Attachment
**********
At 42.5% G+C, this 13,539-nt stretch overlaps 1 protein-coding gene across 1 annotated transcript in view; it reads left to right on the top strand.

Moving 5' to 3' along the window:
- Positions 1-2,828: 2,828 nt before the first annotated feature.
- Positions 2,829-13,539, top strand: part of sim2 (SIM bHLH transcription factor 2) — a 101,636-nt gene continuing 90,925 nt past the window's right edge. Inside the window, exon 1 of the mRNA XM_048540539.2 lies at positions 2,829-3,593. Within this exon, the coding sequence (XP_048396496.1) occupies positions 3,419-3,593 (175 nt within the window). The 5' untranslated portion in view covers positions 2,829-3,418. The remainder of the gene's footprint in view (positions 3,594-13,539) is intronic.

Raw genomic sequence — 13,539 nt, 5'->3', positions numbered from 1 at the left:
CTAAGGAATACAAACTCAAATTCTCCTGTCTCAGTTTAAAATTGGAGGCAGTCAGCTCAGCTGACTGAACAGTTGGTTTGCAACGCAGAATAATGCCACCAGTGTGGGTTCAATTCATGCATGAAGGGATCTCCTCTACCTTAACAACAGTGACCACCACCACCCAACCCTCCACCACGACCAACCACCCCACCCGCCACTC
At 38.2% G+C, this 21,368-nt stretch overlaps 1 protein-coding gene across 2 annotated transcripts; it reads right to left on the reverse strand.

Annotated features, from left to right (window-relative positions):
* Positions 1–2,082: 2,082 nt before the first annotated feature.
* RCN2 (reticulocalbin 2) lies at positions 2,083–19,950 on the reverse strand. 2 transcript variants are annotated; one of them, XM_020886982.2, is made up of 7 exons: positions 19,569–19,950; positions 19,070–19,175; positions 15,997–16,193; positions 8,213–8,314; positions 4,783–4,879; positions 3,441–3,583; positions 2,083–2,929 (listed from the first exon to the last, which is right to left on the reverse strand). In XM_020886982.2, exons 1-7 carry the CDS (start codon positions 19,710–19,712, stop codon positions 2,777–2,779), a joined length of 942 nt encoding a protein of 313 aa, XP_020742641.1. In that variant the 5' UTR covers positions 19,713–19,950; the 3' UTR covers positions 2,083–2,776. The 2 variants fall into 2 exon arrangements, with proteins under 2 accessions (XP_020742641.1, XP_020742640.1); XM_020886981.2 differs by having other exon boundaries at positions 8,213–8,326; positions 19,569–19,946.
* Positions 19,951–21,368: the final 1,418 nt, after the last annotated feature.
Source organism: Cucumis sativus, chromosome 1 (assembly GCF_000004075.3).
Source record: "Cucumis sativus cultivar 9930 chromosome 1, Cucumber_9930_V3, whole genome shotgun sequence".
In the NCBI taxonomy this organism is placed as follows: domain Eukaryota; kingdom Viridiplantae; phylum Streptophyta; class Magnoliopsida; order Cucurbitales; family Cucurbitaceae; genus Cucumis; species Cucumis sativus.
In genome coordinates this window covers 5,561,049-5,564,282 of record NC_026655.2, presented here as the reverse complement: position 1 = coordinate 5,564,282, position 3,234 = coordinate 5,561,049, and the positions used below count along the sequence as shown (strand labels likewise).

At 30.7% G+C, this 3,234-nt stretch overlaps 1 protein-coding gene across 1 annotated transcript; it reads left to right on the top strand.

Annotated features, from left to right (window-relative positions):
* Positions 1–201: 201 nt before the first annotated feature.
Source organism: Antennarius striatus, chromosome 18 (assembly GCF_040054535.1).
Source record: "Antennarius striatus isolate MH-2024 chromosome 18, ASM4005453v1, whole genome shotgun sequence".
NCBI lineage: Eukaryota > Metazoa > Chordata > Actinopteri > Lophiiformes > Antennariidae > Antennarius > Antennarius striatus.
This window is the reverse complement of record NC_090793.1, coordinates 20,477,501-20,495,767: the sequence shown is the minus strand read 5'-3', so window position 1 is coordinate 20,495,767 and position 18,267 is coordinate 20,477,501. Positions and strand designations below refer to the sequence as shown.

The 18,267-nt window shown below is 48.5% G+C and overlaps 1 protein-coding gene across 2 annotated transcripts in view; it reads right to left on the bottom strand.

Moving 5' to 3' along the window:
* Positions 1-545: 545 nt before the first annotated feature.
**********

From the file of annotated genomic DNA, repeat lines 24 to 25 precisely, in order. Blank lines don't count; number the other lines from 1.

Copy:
Moving 5' to 3' along the window:
* Positions 1-545: 545 nt before the first annotated feature.